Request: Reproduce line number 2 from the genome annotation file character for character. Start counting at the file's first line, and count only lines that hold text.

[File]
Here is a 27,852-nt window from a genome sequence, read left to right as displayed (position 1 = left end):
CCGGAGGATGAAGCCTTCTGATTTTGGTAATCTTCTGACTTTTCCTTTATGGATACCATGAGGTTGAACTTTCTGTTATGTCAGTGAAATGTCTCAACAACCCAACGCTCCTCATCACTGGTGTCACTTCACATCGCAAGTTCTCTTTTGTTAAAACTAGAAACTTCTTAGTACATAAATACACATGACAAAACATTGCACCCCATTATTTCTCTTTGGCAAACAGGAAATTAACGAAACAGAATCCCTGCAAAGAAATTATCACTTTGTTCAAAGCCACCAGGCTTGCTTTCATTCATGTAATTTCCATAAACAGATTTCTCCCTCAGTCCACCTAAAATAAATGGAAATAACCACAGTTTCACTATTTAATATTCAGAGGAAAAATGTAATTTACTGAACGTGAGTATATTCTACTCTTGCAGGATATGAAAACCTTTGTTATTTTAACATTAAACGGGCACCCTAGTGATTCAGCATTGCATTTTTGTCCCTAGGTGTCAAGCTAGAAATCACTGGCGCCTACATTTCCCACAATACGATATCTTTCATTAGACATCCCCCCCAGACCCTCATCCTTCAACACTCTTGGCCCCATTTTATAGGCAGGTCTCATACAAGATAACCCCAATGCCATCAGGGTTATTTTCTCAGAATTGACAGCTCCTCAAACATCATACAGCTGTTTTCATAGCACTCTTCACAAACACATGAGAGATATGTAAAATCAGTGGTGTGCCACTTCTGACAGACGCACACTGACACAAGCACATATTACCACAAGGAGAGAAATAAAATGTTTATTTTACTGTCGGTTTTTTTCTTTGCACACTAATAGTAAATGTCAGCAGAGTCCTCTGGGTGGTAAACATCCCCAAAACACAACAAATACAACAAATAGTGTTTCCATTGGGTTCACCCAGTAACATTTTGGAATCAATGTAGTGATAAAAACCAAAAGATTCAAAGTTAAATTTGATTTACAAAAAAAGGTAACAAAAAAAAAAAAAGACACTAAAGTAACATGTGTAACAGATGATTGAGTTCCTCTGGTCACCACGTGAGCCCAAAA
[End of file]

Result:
CCGGAGGATGAAGCCTTCTGATTTTGGTAATCTTCTGACTTTTCCTTTATGGATACCATGAGGTTGAACTTTCTGTTATGTCAGTGAAATGTCTCAACAACCCAACGCTCCTCATCACTGGTGTCACTTCACATCGCAAGTTCTCTTTTGTTAAAACTAGAAACTTCTTAGTACATAAATACACATGACAAAACATTGCACCCCATTATTTCTCTTTGGCAAACAGGAAATTAACGAAACAGAATCCCTGCAAAGAAATTATCACTTTGTTCAAAGCCACCAGGCTTGCTTTCATTCATGTAATTTCCATAAACAGATTTCTCCCTCAGTCCACCTAAAATAAATGGAAATAACCACAGTTTCACTATTTAATATTCAGAGGAAAAATGTAATTTACTGAACGTGAGTATATTCTACTCTTGCAGGATATGAAAACCTTTGTTATTTTAACATTAAACGGGCACCCTAGTGATTCAGCATTGCATTTTTGTCCCTAGGTGTCAAGCTAGAAATCACTGGCGCCTACATTTCCCACAATACGATATCTTTCATTAGACATCCCCCCCAGACCCTCATCCTTCAACACTCTTGGCCCCATTTTATAGGCAGGTCTCATACAAGATAACCCCAATGCCATCAGGGTTATTTTCTCAGAATTGACAGCTCCTCAAACATCATACAGCTGTTTTCATAGCACTCTTCACAAACACATGAGAGATATGTAAAATCAGTGGTGTGCCACTTCTGACAGACGCACACTGACACAAGCACATATTACCACAAGGAGAGAAATAAAATGTTTATTTTACTGTCGGTTTTTTTCTTTGCACACTAATAGTAAATGTCAGCAGAGTCCTCTGGGTGGTAAACATCCCCAAAACACAACAAATACAACAAATAGTGTTTCCATTGGGTTCACCCAGTAACATTTTGGAATCAATGTAGTGATAAAAACCAAAAGATTCAAAGTTAAATTTGATTTACAAAAAAAGGTAACAAAAAAAAAAAAAGACACTAAAGTAACATGTGTAACAGATGATTGAGTTCCTCTGGTCACCACGTGAGCCCAAAA